“Take a Loved One for a Checkup Day” does not address how self-efficacy is an important aspect in changing behavior. Self Efficacy is a concept that was created through the Social Cognitive Theory. Social Cognitive Theory states that “behavior change is affected by personal factors, environmental influences, and attributes of the behavior itself” (8). Self-Efficacy is defined as the “conviction that one can successfully execute the behavior required to produce outcomes” (7). Bandura states that “outcome and efficacy expectations are differentiated because individuals can believe that a particular course of action will produce certain outcomes, but if they entertain serious doubts about whether they can perform the necessary activities such information does not influence their behavior”(7). Therefore, when an individual’s self-efficacy is low, they may not attempt a behavior change.

This campaign attempts to get individuals who rarely seek healthcare access to motivate their family, friends, and neighbors to seek access once a year. This campaign fails to take into account that there is a strong association between self-efficacy and behavioral change. For example, an individual who has low self-efficacy will not go for a check up once a year just because their family, friends, or neighbors are performing that specific behavior. Also, an individual who attends AA meetings but has low self-efficacy will not stop drinking unless they believe internally that they have the capabilities to stop drinking. According to Jim Grizzel “people’s behaviors lead to certain outcomes….and their expected outcomes are filtered through a person’s expectations or perceptions of being able to perform the behavior in the first place(8). Thus, how can the campaign “Take a Loved One for a Checkup Day” expect a person to seek care once a year if they do not believe that seeking care once a year is going to better their health outcomes or lead to longevity?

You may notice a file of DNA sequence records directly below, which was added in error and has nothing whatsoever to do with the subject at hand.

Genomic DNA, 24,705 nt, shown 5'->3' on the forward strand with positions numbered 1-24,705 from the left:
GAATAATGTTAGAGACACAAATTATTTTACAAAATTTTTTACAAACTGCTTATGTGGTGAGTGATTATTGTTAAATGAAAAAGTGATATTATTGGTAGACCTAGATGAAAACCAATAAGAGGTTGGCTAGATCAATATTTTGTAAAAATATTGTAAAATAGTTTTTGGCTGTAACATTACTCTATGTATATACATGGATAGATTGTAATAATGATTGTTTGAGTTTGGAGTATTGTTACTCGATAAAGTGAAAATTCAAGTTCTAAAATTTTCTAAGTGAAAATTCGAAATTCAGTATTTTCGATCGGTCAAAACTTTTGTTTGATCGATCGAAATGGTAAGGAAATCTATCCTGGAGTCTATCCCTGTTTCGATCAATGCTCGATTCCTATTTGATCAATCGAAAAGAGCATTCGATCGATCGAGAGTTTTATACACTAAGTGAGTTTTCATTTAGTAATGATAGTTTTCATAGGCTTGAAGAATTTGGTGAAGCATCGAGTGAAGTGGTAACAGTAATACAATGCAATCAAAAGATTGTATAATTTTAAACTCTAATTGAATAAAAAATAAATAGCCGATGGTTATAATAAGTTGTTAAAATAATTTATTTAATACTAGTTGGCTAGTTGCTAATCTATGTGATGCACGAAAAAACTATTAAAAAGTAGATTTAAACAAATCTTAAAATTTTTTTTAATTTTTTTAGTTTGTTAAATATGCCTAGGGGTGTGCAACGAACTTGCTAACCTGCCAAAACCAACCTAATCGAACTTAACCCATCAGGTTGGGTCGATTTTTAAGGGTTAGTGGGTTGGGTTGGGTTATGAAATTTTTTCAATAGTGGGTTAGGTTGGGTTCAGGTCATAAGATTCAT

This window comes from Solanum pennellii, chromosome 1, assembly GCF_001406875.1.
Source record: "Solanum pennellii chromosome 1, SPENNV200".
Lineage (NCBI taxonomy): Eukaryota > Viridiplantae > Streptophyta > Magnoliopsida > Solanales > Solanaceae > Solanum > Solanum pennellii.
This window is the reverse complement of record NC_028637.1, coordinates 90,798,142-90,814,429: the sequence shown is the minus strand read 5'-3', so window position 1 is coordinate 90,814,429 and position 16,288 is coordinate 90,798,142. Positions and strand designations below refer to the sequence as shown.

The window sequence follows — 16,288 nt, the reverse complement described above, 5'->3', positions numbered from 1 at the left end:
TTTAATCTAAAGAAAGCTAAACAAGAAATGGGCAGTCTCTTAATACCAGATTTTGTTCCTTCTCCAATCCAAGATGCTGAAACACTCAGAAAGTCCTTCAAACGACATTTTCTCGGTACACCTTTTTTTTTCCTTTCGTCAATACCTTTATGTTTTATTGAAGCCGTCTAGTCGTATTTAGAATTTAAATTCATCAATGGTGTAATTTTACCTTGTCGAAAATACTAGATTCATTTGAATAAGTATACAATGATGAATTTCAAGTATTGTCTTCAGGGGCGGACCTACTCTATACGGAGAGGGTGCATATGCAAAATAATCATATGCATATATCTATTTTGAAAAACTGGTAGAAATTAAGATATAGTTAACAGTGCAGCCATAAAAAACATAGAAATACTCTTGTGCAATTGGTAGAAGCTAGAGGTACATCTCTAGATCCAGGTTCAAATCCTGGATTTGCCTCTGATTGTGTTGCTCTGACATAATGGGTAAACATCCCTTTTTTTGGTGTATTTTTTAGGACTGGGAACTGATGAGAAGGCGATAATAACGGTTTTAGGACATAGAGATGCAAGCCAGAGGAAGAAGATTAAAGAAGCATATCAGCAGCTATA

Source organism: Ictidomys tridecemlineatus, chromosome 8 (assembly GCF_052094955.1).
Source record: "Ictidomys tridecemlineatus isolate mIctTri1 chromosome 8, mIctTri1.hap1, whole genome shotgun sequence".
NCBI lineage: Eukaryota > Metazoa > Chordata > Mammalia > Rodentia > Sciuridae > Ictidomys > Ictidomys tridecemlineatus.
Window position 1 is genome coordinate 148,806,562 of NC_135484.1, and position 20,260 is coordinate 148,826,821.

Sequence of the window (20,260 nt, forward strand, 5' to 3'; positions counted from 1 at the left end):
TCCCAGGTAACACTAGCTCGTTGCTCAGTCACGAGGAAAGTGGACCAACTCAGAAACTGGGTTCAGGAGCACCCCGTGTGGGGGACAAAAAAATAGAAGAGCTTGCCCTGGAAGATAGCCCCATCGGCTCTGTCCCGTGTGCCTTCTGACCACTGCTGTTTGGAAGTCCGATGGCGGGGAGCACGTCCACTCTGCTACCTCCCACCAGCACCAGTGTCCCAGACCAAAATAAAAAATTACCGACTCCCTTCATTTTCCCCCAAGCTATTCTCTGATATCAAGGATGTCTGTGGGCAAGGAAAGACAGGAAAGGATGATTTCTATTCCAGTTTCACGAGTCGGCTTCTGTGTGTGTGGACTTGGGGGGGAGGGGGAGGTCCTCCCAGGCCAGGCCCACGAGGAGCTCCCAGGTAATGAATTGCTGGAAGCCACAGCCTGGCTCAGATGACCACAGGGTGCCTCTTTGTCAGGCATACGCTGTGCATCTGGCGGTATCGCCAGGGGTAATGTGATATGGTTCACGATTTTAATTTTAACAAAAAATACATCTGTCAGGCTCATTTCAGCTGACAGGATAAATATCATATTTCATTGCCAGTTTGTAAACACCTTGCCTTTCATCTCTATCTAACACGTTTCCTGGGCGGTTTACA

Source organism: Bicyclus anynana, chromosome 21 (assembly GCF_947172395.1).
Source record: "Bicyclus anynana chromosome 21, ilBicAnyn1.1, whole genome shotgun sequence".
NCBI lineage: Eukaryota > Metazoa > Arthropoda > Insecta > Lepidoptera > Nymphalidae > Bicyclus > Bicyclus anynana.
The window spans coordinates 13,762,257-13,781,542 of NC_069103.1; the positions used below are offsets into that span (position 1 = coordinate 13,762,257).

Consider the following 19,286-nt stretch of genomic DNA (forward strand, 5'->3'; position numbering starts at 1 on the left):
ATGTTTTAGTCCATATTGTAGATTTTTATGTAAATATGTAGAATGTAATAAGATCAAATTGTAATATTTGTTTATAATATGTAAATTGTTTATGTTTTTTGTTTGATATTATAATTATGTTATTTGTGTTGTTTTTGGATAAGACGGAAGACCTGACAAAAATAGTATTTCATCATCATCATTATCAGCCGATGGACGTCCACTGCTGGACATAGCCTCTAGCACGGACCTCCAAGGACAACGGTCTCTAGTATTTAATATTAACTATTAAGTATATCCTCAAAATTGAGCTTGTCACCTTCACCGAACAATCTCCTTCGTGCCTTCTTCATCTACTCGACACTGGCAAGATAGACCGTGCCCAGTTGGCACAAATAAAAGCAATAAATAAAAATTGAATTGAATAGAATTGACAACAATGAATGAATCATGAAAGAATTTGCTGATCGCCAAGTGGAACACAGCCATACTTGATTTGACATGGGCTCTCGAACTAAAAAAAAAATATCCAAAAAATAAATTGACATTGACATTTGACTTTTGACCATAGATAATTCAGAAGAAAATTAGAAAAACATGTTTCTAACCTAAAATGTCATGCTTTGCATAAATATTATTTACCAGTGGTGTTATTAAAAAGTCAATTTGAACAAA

Financial Barriers

The biggest flaw of this campaign is that it focuses solely on access and ignores other factors that influence access, such as economic barriers. The intent of this campaign is to encourage racial and ethnic minorities in low-income neighborhoods to seek access in order to have better outcomes. Several questions can arise among these individuals when thinking of the campaign, “Take a Loved One for a Checkup Day.” For example, how can I seek care once a year if I lack insurance coverage?, when I receive care, how can I pay for my prescribed medication if I am suffering economically?, or will I have to pay out of pocket because I am not fully covered by Medicare/Medicaid? People without insurance are more likely to delay care, receive care in emergency rooms/ underbudgeted hospitals, and wait 7-8 hours before receiving appropriate care (2). Neighborhoods that have a high proportion of African American or Latino residents have fewer physicians practicing in their communities, which also can also lead to a delay in health care access(2).